Weight Loss For Dogs

February 23rd, 2012 | Posted by Monica in Home Made Diets For Dogs - (Comments Off on Weight Loss For Dogs)

Fat dogs are something I have very low tolerance for. Not only does excess weight put strain on the heart and joints, but it shortens healthy life-span. A 14 year study showed that  treatment for certain health conditions wasn’t required in the lean-fed Labrador retrievers who received 25% less food than their littermates in the control group. The median age at which 50 percent of the dogs required treatment for certain health conditions was 12.0 years among lean-fed dogs, compared to 9.9 years for the control group. (JAVMA, volume 220, May 9, May 1, 2002, pp. 1315-1320).

Since my job is formulating  canine diets for a myriad of problems, I’m aware and sensitive to the benefits of weight control, so you can imagine my frustration when our own dog, Tori, became fat. Since dogs can’t open the fridge to feed themselves, the cause of being overweight can only be one – the owner! Or so it would seem, but sometimes there’s more to it. Tori takes medications that cause weight gain, and I thought that was the main problem. My husband (bless him) was giving her treats at every turn which didn’t help matters, so I discarded baked treats and replaced them with small slices of carrot. Most people feed green beans instead, but a slice of carrot has fewer calories, and Tori seemed perfectly happy with them. Since you can’t feed the dog anything that isn’t readily available, replacing high-calorie treats with fresh food is easy for the owner – and great for the dog. Tori was at her ideal weight within one month. That’s good news, but there’s something else dog owners might have to think about, and we’re in that group of owners. Some dogs are such easy keepers that they require far fewer calories per day than the average dog. This can become a problem when feeding kibble. Once you reach the point of having to feed less than than the feeding instructions call for, you risk providing fewer nutrients than the dog needs. Fortunately, feeding a home-prepared diet removes that problem because we can formulate it to provide fewer calories, but the correct amounts of all nutrients.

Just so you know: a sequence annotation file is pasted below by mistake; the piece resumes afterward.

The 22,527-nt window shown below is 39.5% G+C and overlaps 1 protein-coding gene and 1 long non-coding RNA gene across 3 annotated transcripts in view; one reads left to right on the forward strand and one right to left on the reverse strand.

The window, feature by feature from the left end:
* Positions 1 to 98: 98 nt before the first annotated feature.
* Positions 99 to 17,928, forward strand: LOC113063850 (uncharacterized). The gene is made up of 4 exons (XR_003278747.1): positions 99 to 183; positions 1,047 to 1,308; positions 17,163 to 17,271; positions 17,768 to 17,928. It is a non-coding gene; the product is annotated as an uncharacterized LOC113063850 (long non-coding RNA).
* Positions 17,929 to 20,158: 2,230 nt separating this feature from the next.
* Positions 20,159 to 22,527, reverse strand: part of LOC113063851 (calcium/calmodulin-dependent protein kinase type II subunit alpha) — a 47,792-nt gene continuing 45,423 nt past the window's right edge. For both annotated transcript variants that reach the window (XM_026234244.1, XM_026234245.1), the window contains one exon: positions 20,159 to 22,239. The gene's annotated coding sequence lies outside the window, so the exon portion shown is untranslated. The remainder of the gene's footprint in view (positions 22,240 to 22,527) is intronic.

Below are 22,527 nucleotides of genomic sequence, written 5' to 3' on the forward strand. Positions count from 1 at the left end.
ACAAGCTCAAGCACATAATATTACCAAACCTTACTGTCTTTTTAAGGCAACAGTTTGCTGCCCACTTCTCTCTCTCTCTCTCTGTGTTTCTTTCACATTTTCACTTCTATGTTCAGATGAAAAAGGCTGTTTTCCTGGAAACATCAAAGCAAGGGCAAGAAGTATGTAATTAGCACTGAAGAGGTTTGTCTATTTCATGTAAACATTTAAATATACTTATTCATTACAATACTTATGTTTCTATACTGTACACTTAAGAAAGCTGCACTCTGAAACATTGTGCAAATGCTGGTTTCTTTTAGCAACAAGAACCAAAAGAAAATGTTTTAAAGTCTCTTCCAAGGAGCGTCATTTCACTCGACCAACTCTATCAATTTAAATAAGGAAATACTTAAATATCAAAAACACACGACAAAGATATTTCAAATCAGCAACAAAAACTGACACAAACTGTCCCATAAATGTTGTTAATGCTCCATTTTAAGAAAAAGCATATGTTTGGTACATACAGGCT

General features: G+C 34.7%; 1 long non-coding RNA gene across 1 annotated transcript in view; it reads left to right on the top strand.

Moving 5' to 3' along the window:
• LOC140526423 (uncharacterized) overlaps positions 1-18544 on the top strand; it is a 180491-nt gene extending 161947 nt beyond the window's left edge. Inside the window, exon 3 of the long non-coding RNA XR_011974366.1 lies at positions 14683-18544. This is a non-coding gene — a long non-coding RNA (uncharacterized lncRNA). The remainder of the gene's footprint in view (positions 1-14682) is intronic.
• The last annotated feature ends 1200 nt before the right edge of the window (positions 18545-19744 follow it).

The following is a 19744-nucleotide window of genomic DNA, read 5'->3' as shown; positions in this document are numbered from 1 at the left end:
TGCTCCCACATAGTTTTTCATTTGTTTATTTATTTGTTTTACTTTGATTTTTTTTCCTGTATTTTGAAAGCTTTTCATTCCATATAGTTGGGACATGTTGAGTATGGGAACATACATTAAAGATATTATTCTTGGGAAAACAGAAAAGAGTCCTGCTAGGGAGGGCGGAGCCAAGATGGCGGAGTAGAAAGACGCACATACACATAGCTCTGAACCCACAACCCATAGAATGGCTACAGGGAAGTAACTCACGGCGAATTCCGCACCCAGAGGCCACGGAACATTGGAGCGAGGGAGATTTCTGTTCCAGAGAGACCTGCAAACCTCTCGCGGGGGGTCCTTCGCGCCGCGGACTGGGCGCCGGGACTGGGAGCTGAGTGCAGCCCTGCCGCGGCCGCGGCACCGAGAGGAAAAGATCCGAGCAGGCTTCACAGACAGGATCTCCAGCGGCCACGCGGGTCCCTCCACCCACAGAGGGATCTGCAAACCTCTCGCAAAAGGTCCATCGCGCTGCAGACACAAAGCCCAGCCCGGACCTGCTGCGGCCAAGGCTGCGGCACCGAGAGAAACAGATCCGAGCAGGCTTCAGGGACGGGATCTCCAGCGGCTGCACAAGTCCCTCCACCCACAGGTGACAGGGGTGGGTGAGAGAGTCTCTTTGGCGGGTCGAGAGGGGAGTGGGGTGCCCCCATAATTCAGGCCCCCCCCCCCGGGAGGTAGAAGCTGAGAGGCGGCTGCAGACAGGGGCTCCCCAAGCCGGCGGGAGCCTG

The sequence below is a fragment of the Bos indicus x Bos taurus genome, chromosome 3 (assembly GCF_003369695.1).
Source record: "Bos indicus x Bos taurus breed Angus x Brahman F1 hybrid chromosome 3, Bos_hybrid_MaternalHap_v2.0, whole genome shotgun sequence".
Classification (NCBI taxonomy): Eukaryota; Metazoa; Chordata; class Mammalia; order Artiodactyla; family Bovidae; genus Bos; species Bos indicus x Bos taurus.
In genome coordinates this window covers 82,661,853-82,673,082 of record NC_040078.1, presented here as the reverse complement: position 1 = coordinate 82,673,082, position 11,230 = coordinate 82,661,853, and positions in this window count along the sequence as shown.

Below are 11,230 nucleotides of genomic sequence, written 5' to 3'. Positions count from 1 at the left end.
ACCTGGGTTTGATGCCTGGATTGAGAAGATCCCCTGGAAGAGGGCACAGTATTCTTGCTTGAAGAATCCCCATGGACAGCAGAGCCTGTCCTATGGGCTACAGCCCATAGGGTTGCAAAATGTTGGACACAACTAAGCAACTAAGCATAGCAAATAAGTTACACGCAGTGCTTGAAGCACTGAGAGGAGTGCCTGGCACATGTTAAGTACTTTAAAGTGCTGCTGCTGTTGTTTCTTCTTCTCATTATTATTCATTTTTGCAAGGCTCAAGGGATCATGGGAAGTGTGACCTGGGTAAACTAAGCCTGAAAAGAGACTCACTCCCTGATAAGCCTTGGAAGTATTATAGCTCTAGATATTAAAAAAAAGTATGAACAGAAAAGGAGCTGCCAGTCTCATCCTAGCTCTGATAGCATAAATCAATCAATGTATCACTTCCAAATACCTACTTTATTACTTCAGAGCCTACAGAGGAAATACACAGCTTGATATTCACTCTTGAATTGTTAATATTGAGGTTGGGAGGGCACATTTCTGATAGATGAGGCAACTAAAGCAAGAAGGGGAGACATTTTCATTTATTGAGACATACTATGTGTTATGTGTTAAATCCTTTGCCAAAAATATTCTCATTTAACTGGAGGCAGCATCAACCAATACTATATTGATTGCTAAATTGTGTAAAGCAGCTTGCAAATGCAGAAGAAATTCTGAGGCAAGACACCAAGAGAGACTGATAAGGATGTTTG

Tori has many genetic problems that diet can help with. Mitral valve disease, luxating patellas, elevated liver enzyzmes (this, due to medications rather than genetics) food allergies galore, calcium oxalate crystals (diet has removed this problem), to name only a few. She weighs a trim 15 pounds now, and needs only 295 calories per day. That’s tough to do given that we need to wrap her pills in cheese and she gets medications all day long, but I included the caloric value of that in her diet, and it works well. The bonus here is that her skin looks incredible. coat is lovely, and she loves her meals.

This is Tori’s cooked diet for a 12-day period:

15 1/2 oz. cod, baked (cooked weight)

22 1/2 oz tilapia (cooked weight)

24 oz yogurt, plain, 2% fat

3 large eggs, hard-boiled

3 slices American cheddar cheese, low salt, low fat (1/4 slice daily to hide her pills)

9 oz carrot, boiled and mashed (cooked weight)

5 oz long grain brown rice (raw amount)

4 1/2 oz long grain white rice (raw amount)

7  tsp. safflower oil

2 tsp. dicalcium phosphate

7 1/2 tsp. NOW calcium citrate powder

2 capsules Multi Mineral Complex

8 mg copper

25 mg iron

70 mg zinc gluconate

3 tablets vitamin B compound (1/4 tablet daily)

2 capsules vitamin E 100 IU

1,750 mg taurine (125 mg daily)

1/2 tsp NoSalt

1 1/4 tsp kelp

12 capsules wild salmon oil (1 daily)

360 mg CoQ10 (30 mg daily)

6 capsules Joint Complex (1/2 tablet daily)

3 tsp Milk Thistle (1/4 tsp daily)

1 1/2 tsp acidophilus (1/8 tsp daily)

It’s a lot of supplements, I know. Some may not be necessary for healthier dogs, but Tori had elevated liver enzymes, and her patella problem brings early arthritis, so I prefer to be proactive. Other than Joint Complex,  CoQ10, milk thistle and acidophilus, supplements listed balance the diet.

This diet works well for a dog that’s Tori’s weight and needs the same number of calories, but it won’t be right under other circumstances. A dog’s nutrient requirements aren’t linear to body weight, so feeding more of it to a 15 pound dog wouldn’t be right, just as doubling it for a 30 pd dog wouldn’t work well. In her case, though, it’s been nothing short of fantastic.